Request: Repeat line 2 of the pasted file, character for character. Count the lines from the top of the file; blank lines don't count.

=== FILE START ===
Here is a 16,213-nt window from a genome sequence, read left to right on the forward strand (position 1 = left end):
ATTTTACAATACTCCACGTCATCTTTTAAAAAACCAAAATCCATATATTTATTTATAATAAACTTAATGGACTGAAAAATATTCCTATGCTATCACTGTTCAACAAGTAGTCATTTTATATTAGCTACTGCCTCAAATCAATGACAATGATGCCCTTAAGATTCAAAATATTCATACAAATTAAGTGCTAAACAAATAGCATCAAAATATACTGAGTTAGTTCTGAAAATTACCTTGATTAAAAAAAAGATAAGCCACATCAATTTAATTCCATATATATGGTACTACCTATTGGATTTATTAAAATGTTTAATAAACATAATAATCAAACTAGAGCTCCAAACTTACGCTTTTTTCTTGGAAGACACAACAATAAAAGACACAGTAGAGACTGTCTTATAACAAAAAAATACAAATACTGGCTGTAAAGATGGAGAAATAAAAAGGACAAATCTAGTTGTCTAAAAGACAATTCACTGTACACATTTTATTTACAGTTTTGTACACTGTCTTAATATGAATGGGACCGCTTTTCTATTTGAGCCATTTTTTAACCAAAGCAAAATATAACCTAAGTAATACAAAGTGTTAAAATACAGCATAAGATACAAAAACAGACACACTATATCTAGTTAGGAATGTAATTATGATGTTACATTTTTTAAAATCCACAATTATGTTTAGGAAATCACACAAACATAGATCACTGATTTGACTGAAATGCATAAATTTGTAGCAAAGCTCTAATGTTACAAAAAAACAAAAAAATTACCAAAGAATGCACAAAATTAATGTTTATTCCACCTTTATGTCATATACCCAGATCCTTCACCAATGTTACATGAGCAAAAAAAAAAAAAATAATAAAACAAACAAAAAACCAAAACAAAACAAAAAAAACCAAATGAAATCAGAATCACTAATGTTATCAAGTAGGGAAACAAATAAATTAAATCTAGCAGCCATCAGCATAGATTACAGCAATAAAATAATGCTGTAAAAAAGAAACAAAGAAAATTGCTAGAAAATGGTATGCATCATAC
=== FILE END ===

ATTTTACAATACTCCACGTCATCTTTTAAAAAACCAAAATCCATATATTTATTTATAATAAACTTAATGGACTGAAAAATATTCCTATGCTATCACTGTTCAACAAGTAGTCATTTTATATTAGCTACTGCCTCAAATCAATGACAATGATGCCCTTAAGATTCAAAATATTCATACAAATTAAGTGCTAAACAAATAGCATCAAAATATACTGAGTTAGTTCTGAAAATTACCTTGATTAAAAAAAAGATAAGCCACATCAATTTAATTCCATATATATGGTACTACCTATTGGATTTATTAAAATGTTTAATAAACATAATAATCAAACTAGAGCTCCAAACTTACGCTTTTTTCTTGGAAGACACAACAATAAAAGACACAGTAGAGACTGTCTTATAACAAAAAAATACAAATACTGGCTGTAAAGATGGAGAAATAAAAAGGACAAATCTAGTTGTCTAAAAGACAATTCACTGTACACATTTTATTTACAGTTTTGTACACTGTCTTAATATGAATGGGACCGCTTTTCTATTTGAGCCATTTTTTAACCAAAGCAAAATATAACCTAAGTAATACAAAGTGTTAAAATACAGCATAAGATACAAAAACAGACACACTATATCTAGTTAGGAATGTAATTATGATGTTACATTTTTTAAAATCCACAATTATGTTTAGGAAATCACACAAACATAGATCACTGATTTGACTGAAATGCATAAATTTGTAGCAAAGCTCTAATGTTACAAAAAAACAAAAAAATTACCAAAGAATGCACAAAATTAATGTTTATTCCACCTTTATGTCATATACCCAGATCCTTCACCAATGTTACATGAGCAAAAAAAAAAAAAATAATAAAACAAACAAAAAACCAAAACAAAACAAAAAAAACCAAATGAAATCAGAATCACTAATGTTATCAAGTAGGGAAACAAATAAATTAAATCTAGCAGCCATCAGCATAGATTACAGCAATAAAATAATGCTGTAAAAAAGAAACAAAGAAAATTGCTAGAAAATGGTATGCATCATAC